As I think I mentioned, we went on a little vacation last month. We flew to Newark, caught a car to Queens, hung out with my folks for 36 hours, then got on a cruise ship with my parents, my three sisters and our husbands. Off to Bermuda goes us. The weather was warm (okay, stinkin’ hot.) and humid enough to put an afro on a sheltie. Our first port day in Bermuda culminated with one of us getting a wee bit of heat stroke (but not to the point where I barfed or anything. Just needed a cool shower and then lots of blankets because I couldn’t get warm. It was like my internal thermostat couldn’t deal with the temperature shifts. I mean, it has barely figured out what’s going on with menopause, and then I throw weather at it?), but that’s not what I wanted to talk about.
If you’ve ever taken a cruise with Carnival Cruise Lines, you’re familiar with the concept of “Fun Days at Sea”. (I don’t know if any other lines use the “F” word to try and convince you that it’s a good thing to be bobbing along like a cork in the ocean, but since Geoff’s tenure as a sailor, we refer to the days where you see no other vessels as “Fun” days.) Like any card-carrying Knit-Nut, I had packed a couple of projects for the specific purpose of having Fun Days. The first project I hauled out had been irritatingly packed without needles, which was going to make it a whole lot harder to knit, so I took out the second one. It had needles, some Rowan Kidsilk Haze, in a sort of misty gray-blue, and I even remembered to bring the pattern. I chose it specifically because a) I love anything that Kieran Foley designs, and b)I felt that the name of the pattern (High Seas) was so appropriate that I couldn’t possibly knit anything else whilst on a cruise. While the sea was lovely and calm, with very little swell, what I had not accounted for was the humidity. Kidsilk Haze does not like humidity. Or sweaty hands. Or cruise ships. Or any combination thereof. Oh, sure, I could have stayed indoors on the ship where the air conditioning kept the temperature at a cool 65 degrees, but what’s the fun of that when you know your whole family is out on the poopdeck talking about whoever isn’t there to defend herself? I’d rather be part of the solution, if you know what I mean.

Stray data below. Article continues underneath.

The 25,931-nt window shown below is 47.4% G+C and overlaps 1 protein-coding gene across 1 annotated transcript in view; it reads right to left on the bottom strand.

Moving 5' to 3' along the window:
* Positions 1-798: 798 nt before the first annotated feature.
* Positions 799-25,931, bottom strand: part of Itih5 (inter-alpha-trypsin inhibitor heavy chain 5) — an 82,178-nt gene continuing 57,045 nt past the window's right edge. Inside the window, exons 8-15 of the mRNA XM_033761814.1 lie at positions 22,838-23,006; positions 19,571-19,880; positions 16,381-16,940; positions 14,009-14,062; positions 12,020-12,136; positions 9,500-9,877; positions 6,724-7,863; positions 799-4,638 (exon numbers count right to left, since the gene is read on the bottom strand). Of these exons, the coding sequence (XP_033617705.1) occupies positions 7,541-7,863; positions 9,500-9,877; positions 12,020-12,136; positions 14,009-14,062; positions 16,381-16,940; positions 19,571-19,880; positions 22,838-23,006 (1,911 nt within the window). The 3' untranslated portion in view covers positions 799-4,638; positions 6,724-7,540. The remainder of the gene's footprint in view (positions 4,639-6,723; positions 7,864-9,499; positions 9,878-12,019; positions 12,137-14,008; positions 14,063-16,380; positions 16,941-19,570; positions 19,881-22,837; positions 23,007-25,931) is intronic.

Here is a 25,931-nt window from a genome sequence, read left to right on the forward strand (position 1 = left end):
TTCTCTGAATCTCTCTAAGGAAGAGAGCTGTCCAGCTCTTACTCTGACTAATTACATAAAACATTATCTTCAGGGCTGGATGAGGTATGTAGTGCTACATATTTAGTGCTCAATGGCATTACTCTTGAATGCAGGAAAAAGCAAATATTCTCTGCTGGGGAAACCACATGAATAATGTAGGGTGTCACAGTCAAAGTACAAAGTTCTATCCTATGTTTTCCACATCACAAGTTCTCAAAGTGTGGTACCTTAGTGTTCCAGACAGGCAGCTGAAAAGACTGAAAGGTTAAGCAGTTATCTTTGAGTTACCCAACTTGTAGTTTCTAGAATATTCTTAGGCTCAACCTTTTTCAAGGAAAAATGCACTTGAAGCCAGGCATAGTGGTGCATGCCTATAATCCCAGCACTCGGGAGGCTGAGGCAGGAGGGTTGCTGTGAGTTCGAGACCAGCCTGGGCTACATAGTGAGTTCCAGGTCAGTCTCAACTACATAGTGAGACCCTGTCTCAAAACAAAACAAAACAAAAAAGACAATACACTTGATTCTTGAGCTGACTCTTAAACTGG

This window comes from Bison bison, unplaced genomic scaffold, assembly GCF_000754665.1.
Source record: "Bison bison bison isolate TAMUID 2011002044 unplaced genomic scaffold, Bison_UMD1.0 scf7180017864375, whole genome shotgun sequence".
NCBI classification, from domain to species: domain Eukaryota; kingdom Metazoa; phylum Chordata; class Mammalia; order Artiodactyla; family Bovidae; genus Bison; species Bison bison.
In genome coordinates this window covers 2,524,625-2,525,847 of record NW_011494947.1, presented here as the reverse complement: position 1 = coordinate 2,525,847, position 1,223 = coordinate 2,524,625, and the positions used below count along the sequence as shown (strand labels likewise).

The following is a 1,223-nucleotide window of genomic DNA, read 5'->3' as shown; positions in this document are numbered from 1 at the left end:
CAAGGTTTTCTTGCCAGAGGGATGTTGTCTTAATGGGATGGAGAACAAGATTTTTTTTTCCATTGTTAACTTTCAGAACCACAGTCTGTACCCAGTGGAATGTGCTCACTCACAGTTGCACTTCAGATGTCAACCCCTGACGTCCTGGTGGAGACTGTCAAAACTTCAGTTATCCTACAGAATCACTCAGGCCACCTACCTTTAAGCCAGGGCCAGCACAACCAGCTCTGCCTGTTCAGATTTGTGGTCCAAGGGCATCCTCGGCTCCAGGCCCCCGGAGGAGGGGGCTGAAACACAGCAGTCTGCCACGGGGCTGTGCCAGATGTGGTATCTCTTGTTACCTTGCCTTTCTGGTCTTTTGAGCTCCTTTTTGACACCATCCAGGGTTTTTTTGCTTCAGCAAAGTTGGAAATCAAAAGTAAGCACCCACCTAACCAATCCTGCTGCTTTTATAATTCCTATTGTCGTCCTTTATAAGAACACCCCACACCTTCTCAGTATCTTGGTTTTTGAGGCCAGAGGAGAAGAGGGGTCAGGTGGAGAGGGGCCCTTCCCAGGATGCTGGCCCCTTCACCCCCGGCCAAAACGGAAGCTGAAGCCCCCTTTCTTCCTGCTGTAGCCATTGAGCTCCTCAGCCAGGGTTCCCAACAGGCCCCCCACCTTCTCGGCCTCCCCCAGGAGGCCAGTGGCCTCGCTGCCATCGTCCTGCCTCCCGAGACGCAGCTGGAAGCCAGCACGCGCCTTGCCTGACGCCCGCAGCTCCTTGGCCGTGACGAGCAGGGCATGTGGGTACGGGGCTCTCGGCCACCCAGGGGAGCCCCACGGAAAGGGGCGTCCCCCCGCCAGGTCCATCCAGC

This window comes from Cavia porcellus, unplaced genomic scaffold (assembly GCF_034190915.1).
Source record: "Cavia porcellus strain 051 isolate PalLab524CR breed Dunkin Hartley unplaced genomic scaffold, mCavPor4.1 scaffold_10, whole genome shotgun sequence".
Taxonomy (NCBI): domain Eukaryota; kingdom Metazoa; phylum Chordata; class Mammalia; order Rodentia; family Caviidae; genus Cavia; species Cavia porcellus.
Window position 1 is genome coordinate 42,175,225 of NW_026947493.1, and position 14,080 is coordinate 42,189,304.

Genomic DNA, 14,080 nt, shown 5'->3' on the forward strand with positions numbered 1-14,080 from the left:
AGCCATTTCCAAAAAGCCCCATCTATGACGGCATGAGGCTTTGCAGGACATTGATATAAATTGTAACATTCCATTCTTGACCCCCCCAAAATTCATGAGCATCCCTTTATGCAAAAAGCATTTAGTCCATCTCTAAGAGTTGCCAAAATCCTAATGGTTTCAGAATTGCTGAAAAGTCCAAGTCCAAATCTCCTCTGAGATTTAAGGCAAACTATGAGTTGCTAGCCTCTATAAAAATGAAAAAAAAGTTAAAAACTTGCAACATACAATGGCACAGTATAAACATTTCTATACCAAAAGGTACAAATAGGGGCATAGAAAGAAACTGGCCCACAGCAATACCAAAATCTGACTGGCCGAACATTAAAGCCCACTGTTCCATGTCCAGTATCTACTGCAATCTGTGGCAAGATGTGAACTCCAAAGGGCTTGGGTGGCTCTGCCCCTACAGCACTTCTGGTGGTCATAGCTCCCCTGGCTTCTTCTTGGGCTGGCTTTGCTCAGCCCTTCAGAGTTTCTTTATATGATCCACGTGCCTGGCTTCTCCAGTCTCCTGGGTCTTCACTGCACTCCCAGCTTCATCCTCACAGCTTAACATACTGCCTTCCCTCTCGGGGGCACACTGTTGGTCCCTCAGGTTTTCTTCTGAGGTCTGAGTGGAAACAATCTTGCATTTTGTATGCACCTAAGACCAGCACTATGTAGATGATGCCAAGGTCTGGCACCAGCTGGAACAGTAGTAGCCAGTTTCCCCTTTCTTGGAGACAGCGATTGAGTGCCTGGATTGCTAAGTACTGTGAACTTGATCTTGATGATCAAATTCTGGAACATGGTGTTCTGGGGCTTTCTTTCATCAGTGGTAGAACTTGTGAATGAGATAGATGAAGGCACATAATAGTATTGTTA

So, my lovely shawl made it this far:
more of a narrow lace collar than a shawl at this point.
and no further. I did do a little fibre-related shopping during our week in New York after the cruise, and I will share some of that experience next time.
Since I’ve been home I have been working like mad (but in a loving way) on some friendship shawls for a friend and her family who have been having a rough summer, and also on another Foley project:
As I believe I mentioned before, this is the Teardrop Rectangular shawl, using Fantastic Knitting (formerly Fiddlesticks) Laceweight Zephyr Wool-Silk. I’ve been disappointed with the yarn, as there have been numerous joins in it, and being the untrusting type, I have been re-joining them all and so will have lots of ends to work in at the end of the project.The lower left hand corner has been wet and stretched a bit- I was getting anxious about blocking, but it looks like it will open nicely. I leave this project out on the dining room table, and work a few rows here and there. Because of the beads, I find that sitting at a table works the best for me.
Tools of the Trade
Sometimes a knitter needs a little reminder:
In spite of not putting the beads in where the pattern specified, I still like the look of the pattern.
At least they're all in the same wrong place.
The crush on the designer is continuing unabated. I don’t mean “I’m the Future Mrs. Justin Bieber” kind of infatuation, but a deeper, more meaningful, more adult one: the “I worship Kieran Foley and his genius” kind. Sigh.
Read any good books lately?
Because I don’t have enough to fill my days.
I guess I could blog more.
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